Friday’s small scale anti-police riot in Hackney following the killing of Rashan Charles is provoking the same old responses from the same old people. It was ‘pure criminality’ led by ‘gangs’ of the ‘feral underclass’. The solution? Bring out the water cannons.
But if we look at the research on riots, it’s clear that this is nonsense. Time and time again we hear the same canned opinions of what riots are, what they mean, and how we can solve them. It’s time to get past the myths, and discuss the evidence.
1. Criminality, pure and simple.
In 2011 Labour MP for Tottenham David Lammy was quick to call rioters in his constituency mindless, hedonistic, and nihilistic. David Cameron agreed, and went on to characterise the riots not as a political eruption but as ‘criminality, pure and simple’. Lammy later wrote a book downplaying the role of policing in the riots.
This understanding of the 2011 riots was totally incorrect. Problems with the police and the economy emerge in research as the key motivators of the riots across the country. Guardian/LSE research asked rioters what factors were important or very important in causing the riots: 86% said poverty, and 85% said policing. The next two results on the list were government policy (80%) and unemployment (79%). Analysis carried out by researchers at Oxford showed that, in London, the more deprived and anti-police an area was, the more likely those arrested and charged for rioting were to live there.
This is the reality expressed by Lammy’s predecessor as MP for Tottenham Bernie Grant, who – reacting to the 1985 riots – said that police got ‘a bloody good hiding’, and by Dianne Abbot, whose response to yesterday’s events in her constituency recognised ‘understandable anger and upset’ at the killing of Rashan Charles.
Riots are certainly criminal, but they are also political. They are created by policing and poverty, and take the form of an attack against the perceived sources of these problems. You may disagree with the method, but you have to recognise the motivation.
2. A feral underclass of gangs in a state of moral decline.
The final report published by the Riots Communities and Victims Panel concluded that the 2011 riots were caused by family breakdown, and schools not building strength of character. Their resulting recommendations reflected these myths, proposing (with a hint of fascism) that local authorities establish ‘uniformed groups’ like army cadets, and schools teach morality to pupils and set up ‘business ambassadors’ to promote youth employment.
This narrative was reflected by Guardian/ICM polling, which found that when asked what were the important or very important causes of the 2011 riots, the top four answers were criminality (86%), poor parenting (86%), moral decline (82%), and greed (77%). Calling the rioters a ‘feral underclass’, as justice secretary Kenneth Clark did in an article for the Guardian, seemed like an accurate reflection of the popular mood.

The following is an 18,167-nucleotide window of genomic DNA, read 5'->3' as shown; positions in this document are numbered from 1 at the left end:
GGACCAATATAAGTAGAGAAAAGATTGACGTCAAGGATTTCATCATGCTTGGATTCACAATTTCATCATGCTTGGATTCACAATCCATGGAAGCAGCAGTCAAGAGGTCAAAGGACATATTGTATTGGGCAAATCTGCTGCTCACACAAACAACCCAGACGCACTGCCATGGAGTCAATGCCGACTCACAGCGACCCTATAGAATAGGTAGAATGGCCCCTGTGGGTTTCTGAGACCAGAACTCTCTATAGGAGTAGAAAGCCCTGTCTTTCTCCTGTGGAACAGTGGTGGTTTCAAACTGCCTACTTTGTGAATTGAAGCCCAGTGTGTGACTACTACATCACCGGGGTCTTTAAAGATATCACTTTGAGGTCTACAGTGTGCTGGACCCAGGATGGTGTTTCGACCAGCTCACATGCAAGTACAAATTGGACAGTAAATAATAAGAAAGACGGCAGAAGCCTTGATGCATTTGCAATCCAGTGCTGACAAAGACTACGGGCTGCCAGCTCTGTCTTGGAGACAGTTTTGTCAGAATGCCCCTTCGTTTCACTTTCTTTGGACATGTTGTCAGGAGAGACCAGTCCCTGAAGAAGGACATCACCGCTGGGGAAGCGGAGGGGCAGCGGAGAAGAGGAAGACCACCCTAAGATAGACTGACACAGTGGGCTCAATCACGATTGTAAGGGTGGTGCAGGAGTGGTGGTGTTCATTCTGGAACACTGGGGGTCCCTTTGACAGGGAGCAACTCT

When David Starkey claimed that the ‘whites have become black’, that is to say, the working class have become the underclass, he was only being particularly obvious in expressing the racism and class bigotry that was implicit in these kind of arguments. Gang-phobia was a riot myth that also gained a lot of public support. When Guardian/LSE researchers asked rioters and the general public if gangs had caused the 2011 riots, the gap between myth and reality was clear. Whilst 75% of the general public said it was an important or very important factor, only 32% of rioters agreed. This myth is now being recycled to explain events in Hackney: it was hard to miss the Evening Standard headline describing a crowd of young, mostly black protesters as a ‘gang’.
By 2012 the government was rowing back on its feral underclass analysis, as it turned out that only 19% of those convicted were ‘gang members’. But the accuracy of the myth is obviously not the point. Instead, it’s repeated because it’s convenient for those with something to gain from defending the status quo: rather than recognising that there are bad conditions which people are rioting against, they can say that it is the people themselves that are bad.
In the end, the feral underclass myth comes down to an attempt to marginalise rioting sectors of the working class. This is necessary because, above all, what the state and capital need to avoid is the rest of the class recognising themselves in the rioter, and deciding to join in.
3. It’s a one off.
In 2011 81% of participants polled by the Guardian/LSE predicted riots would happen again. Last night they were proven right, though on a much smaller scale than in 2011. The underlying dynamics producing riots won’t go away as a result of authoritarian responses. Unless fundamental questions of social antagonism around class and race are addressed, riots look set to become an increasingly common part of working class movements.
Capitalism is what is producing riots, it won’t be able to solve them. As Fred Hampton once said, you’ve got to fight fire with water.